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Deeds of Darkness;
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Donna Fletcher Crow

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Donna Fletcher Crow (US) is the author of forty-some books, mostly novels dealing with the history of British Christianity. She is the author of The Monastery Murders series; The Lord Danvers Victorian True-Crime series; The Elizabeth & Richard literary mysteries, GLASTONBURY,A Novel of the Holy Grail and more.
www.donnafletchercrow.com

Fay Sampson

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Fay Sampson (UK) is a writer of adult and children's fiction and non-fiction, including A MALIGNANT HOUSE, #2 in the Susie Fewings series, a British Crime Club Pick.
http://www.faysampson.co.uk

Fresh Faces for Old Friends

By Donna Fletcher Crow ~ December 1, 2016

 My major project this year has been to get all of my out of print books republished and available at least as ebooks with print editions soon to follow.  As with most such goals, this has taken far, far longer than I ever imagined and I certainly won’t have everything up by the end of 2016—but then, what’s 2017 for?

At least I’ve made significant progress. Just this week two books came out in new editions:

A Newly Crimsoned Reliquary, book 4 in my clerical mystery series The Monastery Murders...

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Prayer and the Imagination

By Fay Sampson ~ November 18, 2016

Publishing can be a long road, even for a writer as experienced as Fay Sampson. Today she shares about her new adventure. 

Back in February, I told how I had suddenly been seized by the inspiration to write a book in an area new to me. I didn’t want to say too much about it until the book had found a home. I am pleased to say that this is now the case.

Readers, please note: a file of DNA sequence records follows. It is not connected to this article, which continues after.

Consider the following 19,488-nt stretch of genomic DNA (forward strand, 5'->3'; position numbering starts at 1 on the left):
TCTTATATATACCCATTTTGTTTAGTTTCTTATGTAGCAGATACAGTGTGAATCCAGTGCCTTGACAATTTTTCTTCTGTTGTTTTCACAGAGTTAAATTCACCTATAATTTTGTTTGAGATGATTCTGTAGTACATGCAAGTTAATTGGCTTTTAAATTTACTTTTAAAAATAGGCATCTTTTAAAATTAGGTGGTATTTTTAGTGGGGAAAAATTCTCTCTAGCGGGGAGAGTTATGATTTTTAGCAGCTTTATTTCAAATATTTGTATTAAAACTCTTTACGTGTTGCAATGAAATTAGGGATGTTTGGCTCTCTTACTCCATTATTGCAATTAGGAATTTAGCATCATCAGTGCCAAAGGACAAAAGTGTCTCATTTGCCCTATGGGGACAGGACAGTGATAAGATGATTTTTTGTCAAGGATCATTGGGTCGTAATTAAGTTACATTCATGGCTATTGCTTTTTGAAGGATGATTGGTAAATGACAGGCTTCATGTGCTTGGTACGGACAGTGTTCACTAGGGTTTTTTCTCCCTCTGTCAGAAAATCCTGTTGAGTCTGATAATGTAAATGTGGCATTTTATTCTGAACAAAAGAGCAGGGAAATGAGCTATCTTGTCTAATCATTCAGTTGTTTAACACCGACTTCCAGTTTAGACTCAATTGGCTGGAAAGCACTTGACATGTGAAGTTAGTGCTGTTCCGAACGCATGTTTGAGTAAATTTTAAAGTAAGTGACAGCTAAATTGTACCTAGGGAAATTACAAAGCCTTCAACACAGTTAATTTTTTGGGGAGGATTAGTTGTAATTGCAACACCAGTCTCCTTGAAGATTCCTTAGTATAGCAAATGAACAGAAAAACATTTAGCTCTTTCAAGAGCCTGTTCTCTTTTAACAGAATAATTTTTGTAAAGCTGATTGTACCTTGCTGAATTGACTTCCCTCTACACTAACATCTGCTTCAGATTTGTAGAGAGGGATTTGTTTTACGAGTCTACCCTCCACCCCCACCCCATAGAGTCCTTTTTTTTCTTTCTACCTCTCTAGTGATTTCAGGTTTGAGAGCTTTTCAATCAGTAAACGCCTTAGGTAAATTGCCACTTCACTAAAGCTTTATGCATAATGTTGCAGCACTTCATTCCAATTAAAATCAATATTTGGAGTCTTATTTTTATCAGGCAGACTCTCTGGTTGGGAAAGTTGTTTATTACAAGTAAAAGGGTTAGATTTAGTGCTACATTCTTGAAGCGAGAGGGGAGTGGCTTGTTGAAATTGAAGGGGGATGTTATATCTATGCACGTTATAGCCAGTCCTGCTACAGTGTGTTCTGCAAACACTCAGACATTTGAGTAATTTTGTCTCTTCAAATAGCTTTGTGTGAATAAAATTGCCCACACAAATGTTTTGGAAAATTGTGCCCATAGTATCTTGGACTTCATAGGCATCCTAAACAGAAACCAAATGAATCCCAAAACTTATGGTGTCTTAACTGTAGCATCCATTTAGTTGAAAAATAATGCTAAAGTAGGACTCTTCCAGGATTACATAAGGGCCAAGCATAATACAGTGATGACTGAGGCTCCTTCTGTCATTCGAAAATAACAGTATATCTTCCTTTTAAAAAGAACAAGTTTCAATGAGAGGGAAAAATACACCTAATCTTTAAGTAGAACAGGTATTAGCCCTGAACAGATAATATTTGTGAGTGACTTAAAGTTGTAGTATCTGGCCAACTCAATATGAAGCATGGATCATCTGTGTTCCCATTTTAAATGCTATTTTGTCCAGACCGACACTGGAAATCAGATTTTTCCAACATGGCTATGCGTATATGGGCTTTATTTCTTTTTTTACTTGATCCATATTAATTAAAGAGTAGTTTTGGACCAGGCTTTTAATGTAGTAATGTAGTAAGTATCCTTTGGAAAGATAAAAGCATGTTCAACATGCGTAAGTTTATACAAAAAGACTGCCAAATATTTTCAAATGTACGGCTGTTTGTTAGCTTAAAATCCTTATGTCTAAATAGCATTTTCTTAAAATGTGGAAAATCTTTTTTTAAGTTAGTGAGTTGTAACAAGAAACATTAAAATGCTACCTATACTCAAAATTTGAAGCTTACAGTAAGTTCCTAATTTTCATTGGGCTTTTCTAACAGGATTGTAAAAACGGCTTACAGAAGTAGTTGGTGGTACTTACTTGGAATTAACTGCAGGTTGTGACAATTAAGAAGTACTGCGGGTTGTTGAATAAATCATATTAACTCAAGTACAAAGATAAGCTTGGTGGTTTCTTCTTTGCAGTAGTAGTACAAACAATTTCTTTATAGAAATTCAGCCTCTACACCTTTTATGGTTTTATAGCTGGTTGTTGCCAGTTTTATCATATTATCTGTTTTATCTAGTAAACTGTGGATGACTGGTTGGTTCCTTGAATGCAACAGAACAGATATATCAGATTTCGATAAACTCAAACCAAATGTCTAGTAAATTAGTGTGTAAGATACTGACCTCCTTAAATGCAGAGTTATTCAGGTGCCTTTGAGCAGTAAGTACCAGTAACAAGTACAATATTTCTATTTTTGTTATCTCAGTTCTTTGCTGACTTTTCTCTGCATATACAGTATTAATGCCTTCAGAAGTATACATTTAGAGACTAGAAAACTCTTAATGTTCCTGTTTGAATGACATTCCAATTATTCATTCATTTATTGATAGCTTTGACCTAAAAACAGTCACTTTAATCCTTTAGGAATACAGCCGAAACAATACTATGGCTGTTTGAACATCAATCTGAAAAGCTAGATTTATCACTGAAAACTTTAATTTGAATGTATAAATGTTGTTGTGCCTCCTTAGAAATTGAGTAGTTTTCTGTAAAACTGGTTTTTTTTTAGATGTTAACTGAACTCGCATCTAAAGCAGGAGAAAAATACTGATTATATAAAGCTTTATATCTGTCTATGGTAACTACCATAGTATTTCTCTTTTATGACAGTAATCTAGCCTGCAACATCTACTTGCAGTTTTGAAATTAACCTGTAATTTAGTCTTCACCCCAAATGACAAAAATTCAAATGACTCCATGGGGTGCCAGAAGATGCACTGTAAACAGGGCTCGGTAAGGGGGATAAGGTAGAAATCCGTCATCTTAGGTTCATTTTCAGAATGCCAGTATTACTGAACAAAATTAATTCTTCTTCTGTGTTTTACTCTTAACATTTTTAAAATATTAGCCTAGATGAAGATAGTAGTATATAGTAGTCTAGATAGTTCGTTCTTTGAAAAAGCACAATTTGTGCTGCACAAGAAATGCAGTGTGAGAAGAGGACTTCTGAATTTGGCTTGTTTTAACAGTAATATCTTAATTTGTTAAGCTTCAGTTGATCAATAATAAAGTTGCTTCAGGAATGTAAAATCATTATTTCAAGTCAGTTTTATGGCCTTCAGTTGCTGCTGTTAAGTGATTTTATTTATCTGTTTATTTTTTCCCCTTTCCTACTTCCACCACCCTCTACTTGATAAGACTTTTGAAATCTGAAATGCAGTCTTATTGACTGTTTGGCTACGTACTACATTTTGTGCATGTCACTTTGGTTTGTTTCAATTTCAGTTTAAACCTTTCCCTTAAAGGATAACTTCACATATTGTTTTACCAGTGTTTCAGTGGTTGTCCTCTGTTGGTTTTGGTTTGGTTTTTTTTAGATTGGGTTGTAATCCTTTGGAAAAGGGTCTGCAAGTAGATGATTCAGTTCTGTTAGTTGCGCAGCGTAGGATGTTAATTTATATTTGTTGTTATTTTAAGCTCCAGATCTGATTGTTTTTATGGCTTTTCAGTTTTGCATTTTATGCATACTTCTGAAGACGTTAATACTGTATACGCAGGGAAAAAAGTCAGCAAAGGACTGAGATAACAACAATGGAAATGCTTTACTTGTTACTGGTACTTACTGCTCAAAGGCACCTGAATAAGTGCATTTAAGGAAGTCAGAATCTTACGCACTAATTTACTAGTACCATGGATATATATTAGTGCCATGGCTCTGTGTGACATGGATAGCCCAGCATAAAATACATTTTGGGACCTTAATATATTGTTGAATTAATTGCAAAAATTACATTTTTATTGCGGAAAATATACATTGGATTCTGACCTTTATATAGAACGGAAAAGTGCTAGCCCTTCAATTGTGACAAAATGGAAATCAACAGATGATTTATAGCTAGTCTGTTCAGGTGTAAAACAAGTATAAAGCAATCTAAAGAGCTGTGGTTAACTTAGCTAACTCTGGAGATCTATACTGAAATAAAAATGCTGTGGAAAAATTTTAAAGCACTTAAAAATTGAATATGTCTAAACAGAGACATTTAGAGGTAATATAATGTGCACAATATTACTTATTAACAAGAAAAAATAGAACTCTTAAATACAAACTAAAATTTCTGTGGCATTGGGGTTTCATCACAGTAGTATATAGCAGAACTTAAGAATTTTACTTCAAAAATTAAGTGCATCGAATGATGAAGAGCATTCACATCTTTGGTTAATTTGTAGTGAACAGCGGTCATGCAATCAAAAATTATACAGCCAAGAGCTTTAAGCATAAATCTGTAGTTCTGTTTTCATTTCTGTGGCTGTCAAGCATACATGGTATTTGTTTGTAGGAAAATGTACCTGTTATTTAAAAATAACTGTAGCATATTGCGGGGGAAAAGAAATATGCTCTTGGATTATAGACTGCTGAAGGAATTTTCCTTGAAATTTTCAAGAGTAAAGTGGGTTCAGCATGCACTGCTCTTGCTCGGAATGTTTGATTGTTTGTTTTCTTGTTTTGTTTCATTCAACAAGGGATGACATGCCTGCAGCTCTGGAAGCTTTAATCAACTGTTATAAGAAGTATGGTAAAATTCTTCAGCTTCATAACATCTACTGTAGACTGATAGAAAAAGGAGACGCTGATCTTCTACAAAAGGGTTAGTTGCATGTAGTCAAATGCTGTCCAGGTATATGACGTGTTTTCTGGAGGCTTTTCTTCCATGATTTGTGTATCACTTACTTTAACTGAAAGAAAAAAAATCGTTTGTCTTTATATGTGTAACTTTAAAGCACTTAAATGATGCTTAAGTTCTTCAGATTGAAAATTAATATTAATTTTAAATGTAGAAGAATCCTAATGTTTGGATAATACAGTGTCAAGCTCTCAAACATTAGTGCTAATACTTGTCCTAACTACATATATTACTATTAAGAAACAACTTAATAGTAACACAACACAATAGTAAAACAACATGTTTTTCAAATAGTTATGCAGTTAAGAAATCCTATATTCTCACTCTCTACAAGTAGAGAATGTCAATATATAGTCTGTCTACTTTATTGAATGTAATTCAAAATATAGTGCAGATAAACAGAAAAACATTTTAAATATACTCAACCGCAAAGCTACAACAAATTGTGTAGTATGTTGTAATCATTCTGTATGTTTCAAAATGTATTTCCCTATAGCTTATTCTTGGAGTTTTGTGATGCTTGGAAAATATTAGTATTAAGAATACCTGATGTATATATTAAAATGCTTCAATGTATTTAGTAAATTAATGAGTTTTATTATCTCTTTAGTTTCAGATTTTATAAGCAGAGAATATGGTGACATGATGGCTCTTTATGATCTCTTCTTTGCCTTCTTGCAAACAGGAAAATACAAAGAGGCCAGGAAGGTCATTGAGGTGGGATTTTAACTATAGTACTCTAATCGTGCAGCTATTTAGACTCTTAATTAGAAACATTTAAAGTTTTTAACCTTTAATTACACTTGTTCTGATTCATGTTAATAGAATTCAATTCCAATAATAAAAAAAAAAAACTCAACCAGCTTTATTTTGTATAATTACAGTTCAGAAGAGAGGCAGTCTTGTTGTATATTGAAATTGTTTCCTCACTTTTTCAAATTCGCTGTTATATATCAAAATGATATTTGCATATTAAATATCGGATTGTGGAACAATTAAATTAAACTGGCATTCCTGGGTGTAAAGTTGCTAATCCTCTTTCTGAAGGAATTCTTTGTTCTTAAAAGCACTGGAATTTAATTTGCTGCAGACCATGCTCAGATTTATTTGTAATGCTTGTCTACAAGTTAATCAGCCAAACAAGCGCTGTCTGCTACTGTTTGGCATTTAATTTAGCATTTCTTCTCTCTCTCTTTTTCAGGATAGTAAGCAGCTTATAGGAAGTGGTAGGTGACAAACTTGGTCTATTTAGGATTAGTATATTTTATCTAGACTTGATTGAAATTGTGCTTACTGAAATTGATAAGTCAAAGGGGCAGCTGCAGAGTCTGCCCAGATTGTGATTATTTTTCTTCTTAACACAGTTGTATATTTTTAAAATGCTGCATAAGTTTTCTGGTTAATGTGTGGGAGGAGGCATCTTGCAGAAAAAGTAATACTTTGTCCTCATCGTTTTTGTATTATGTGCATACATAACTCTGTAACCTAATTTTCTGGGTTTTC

A feature of our ageing society is that we are finding more and more people with...

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Stories from the Landscape, Fay Sampson in Ireland

By Fay Sampson ~ October 5, 2016

 I love walking through an evocative landscape and finding the stories that belong to it. 

Our holiday this year was in the village of Kinvara on Galway Bay in the west of Ireland. Our son and his partner have a traditional stone and thatch cottage there. Mark understands the things I love and took us on a walk to a Celtic hermitage.

 

The story begins at the castle of Dunguaire in Kinvara. It is said that King Guaire was feasting there on Easter day when the food was lifted from the table and wafted across the countryside. The king and his court followed. They were led to the...

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Keeping it Fresh, Renewing your Backlist

By Donna Fletcher Crow ~ September 9, 2016

In today’s electronic market yesterday is sooo gone. Everything has to be new and fresh and of the minute. That can be exhausting. And discouraging for writers who have a backlist of really good books that just aren’t getting any attention.  My advice is, don’t fight the trend—go with it. For all the frustrations of electronic publishing, it does offer the opportunity of instant renewal.

If you are self-published, you can, of course, do this any time you feel something on your list needs a refresher. For those traditionally published, you’ll have...

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First Folio, The Book that Gave us Shakespeare

By Donna Fletcher Crow ~ August 20, 2016

 

 The Folger Shakespeare Library in Washington, D.C., is marking 2016, the 400th anniversary of the death of William Shakespeare, by sending a copy of Shakespeare’s First Folio to every state in the union. The exhibit opened today at Boise State University and I was delighted to share this  great family outing and teaching moment with 3 of my grandsons.

During Shakespeare’s lifetime his plays, which were written to be performed, not...

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Where Love Restores Photo Gallery

By Donna Fletcher Crow ~ July 11, 2016

 The newly released Where Love Restores, Where There is Love (formerly To be Worthy, the Cambridge Chronicles) has always been one of my favorites because it is the most thoroughly historical. This is a true story. I often say, “Even the animals are historical.”

The families of both the hero and the heroine were leaders socially, politically and religiously and, fortunately, both families have preserved their family records to professional standards. Indeed, the muniments of the Ryder family—the earls of Harrowby—although kept at Sandon Hall at the time of my research, are maintained under the auspices of...

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